O'Brian recreated his Wyatt Earp role for three 1990s projects: Guns of Paradise (1990) and The Gambler Returns: The Luck of the Draw (1991), with fellow actor Gene Barry doing likewise as lawman Bat Masterson for each, as well as the independent film Wyatt Earp: Return to Tombstone (1994). He also had a small role in the Danny DeVito/Arnold Schwarzenegger comedy film Twins (1988).[6]

Personal life[edit]

On June 25, 2006, at age 81, O'Brian married Virginia Barber (born ca. 1952); it was his first marriage. The ceremony was held at Forest Lawn Memorial Park with the Rev. Robert Schuller officiating.[8]

Hugh O'Brian Youth Leadership Foundation[edit]

Hugh O'Brian has dedicated much of his life to the Hugh O'Brian Youth Leadership (HOBY), a non-profit youth leadership development program for high school scholars. HOBY sponsors 10,000 high school sophomores annually through its over 70 leadership programs in all 50 states and 20 countries. Since its inception in 1958, over 435,000 young people have participated in HOBY-related programs.

One high school sophomore from every high school in the United States, referred to as an "ambassador," is welcome to attend a state or regional HOBY seminar. From each of those seminars, students (number based on population) are offered the opportunity to attend the World Leadership Congress (WLC). In 2008, over 500 ambassadors attended from all 50 states and 20 countries. The concept for HOBY was inspired in 1958 by a nine-day visit O’Brian had with famed humanitarian Dr. Albert Schweitzer in Africa. Dr. Schweitzer believed "the most important thing in education is to teach young people to think for themselves."

O'Brian's message to young people is “Freedom to Choose” as explained in an essay on the topic:

I do NOT believe we are all born equal. Created equal in the eyes of God, yes, but physical and emotional differences, parental guidelines, varying environments, being in the right place at the right time, all play a role in enhancing or limiting an individual's development. But I DO believe every man and woman, if given the opportunity and encouragement to recognize their potential, regardless of background, has the freedom to choose in our world. Will an individual be a taker or a giver in life? Will that person be satisfied merely to exist or seek a meaningful purpose? Will he or she dare to dream the impossible dream? I believe every person is created as the steward of his or her own destiny with great power for a specific purpose, to share with others, through service, a reverence for life in a spirit of love.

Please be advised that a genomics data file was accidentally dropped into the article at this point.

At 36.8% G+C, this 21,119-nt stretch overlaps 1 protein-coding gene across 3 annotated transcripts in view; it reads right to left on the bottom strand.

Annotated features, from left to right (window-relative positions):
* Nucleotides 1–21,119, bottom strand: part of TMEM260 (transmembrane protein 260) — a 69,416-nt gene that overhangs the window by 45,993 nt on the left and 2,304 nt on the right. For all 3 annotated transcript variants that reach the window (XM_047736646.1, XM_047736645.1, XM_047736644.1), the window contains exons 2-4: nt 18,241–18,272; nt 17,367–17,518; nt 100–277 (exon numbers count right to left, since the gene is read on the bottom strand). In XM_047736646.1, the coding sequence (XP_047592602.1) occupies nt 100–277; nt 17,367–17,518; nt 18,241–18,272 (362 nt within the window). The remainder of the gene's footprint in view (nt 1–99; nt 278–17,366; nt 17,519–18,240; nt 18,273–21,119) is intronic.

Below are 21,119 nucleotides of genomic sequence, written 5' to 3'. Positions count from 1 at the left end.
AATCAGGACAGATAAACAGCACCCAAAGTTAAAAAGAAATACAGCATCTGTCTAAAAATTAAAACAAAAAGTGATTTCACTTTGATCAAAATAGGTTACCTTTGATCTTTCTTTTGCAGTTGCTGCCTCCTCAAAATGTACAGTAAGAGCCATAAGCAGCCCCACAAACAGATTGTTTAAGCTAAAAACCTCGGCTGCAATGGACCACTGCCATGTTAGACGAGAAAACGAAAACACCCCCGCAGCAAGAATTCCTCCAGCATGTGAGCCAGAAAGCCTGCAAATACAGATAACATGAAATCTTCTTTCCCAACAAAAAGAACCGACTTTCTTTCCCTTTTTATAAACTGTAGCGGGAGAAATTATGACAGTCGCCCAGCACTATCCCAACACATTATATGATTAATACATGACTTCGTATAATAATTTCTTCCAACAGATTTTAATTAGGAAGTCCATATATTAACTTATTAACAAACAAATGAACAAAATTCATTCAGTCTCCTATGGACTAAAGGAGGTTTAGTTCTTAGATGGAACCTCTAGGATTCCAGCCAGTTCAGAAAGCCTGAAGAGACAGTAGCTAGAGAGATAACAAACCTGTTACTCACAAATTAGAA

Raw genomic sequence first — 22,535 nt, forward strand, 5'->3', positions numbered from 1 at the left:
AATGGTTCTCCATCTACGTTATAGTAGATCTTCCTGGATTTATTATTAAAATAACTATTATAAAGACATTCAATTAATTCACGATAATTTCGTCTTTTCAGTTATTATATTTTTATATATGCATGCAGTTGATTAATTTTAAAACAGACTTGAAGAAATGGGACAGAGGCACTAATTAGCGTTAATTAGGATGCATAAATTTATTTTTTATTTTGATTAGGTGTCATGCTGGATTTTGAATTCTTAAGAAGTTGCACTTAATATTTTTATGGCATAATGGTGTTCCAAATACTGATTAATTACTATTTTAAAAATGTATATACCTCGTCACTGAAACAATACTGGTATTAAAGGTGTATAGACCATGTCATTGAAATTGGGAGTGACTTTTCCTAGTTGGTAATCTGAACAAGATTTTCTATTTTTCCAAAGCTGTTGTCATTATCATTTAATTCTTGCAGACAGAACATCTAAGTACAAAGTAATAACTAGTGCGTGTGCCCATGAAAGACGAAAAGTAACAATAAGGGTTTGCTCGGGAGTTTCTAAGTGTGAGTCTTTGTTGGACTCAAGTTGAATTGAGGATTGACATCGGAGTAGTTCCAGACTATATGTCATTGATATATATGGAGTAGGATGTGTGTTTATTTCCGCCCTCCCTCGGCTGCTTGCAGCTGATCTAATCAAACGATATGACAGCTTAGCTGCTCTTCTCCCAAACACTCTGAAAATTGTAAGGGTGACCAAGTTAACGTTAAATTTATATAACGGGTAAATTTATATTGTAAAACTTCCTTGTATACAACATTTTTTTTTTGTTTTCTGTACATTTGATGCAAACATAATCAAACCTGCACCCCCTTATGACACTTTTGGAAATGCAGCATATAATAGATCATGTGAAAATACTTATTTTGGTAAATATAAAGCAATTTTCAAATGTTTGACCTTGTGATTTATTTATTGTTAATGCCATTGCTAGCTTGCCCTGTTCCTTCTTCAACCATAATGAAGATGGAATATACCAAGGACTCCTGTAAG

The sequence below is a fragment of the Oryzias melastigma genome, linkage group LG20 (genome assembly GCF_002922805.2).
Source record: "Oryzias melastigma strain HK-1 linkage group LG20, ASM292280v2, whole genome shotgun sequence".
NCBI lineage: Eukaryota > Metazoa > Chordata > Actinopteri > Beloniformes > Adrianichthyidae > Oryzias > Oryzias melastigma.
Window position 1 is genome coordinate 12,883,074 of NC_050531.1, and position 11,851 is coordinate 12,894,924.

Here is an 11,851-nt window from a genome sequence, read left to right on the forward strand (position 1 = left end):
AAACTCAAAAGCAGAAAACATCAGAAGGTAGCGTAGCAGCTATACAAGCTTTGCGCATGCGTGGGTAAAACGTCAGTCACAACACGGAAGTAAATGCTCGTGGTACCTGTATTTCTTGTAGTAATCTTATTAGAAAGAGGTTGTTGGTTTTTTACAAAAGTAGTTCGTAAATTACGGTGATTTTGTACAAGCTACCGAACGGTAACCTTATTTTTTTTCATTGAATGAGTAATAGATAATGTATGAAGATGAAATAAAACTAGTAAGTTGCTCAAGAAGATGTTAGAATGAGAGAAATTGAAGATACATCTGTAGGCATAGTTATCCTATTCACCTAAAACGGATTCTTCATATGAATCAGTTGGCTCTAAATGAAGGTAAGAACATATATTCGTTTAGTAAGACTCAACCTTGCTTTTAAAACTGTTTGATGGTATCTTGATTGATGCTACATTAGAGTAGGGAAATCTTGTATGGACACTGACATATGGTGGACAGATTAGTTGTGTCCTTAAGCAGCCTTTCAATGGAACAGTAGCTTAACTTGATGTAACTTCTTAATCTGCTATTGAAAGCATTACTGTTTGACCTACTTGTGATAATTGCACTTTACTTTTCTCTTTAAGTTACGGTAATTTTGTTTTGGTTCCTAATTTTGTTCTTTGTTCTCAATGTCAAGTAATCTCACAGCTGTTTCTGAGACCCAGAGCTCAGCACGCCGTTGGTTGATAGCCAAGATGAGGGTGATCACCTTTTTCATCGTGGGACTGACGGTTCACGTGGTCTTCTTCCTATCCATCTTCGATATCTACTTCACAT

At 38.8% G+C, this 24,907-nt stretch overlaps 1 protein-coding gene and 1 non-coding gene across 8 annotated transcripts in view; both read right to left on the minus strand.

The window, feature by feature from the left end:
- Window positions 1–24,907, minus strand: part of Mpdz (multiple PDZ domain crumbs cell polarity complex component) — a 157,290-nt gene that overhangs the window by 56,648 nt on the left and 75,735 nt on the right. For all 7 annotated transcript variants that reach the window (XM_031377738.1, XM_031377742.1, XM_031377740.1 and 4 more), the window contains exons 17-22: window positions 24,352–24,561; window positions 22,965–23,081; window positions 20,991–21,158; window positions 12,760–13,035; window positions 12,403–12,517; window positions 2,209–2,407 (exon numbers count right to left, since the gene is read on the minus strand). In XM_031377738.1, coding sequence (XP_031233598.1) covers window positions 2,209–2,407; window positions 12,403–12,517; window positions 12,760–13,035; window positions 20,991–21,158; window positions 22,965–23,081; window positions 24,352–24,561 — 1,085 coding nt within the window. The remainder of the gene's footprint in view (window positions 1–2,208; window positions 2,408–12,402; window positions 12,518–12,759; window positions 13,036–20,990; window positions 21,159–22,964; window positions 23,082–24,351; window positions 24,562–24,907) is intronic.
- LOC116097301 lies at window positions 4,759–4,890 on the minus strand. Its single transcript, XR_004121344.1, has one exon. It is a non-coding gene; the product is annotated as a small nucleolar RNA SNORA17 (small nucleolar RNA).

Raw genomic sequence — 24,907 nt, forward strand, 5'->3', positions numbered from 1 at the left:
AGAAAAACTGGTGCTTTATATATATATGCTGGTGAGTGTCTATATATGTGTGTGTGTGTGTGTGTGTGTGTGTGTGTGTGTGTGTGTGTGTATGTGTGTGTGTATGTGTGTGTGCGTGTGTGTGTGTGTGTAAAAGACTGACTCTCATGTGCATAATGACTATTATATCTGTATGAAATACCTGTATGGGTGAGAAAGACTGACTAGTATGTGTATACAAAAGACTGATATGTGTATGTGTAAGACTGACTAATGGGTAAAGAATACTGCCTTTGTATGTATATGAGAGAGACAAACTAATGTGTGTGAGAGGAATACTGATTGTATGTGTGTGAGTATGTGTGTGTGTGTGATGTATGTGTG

— Hugh O'Brian, The Freedom to Choose[9]



For his contribution to the television industry, Hugh O'Brian has a star on the Hollywood Walk of Fame at 6613½ Hollywood Blvd. In 1992, he was inducted into the Western Performers Hall of Fame at the National Cowboy & Western Heritage Museum in Oklahoma City, Oklahoma.

Year Nominated work Award Result
1953 The Man from the Alamo Golden Globe for Most Promising Newcomer — Male Won
1956 The Life and Legend of Wyatt Earp Primetime Emmy for Best Continuing Performance by an Actor in a Dramatic Series Nominated
1960 Himself Hollywood Walk of Fame Star — Television Honored
1973 Golden Plate Award — Television[10] Honored
1991 Golden Boot Award Honored
1992 Hall of Great Western Performers Inducted

See also[edit]


  1. ^ "Hugh O'Brian Biography (1930-)". 1930-04-19. Retrieved 2016-01-18. 
  2. ^ "Los Angeles Times: Archives - Marshaling His Forces for the Future". 1996-06-16. Retrieved 2016-01-18. 
  3. ^ [1] Archived April 3, 2015, at the Wayback Machine.
  4. ^ [2] Archived April 3, 2015, at the Wayback Machine.
  5. ^ Wise, James E. & Rehill, Anne Collier. Stars in the Corps: Movie Actors in the United States Marines, p. 150 (1999) Naval Institute Press, ISBN 978-1557509499
  6. ^ a b c d Hugh O'Brian at the Internet Movie Database
  7. ^ "Movies". Retrieved January 18, 2016. 
  8. ^ Hugh O'Brian weds,; accessed March 1, 2016.
  9. ^ "Index". Retrieved August 25, 2014. 
  10. ^ "Academy of Achievement: Golden Plate Recipients 1961-1976". Retrieved 2016-01-18. 

External links[edit]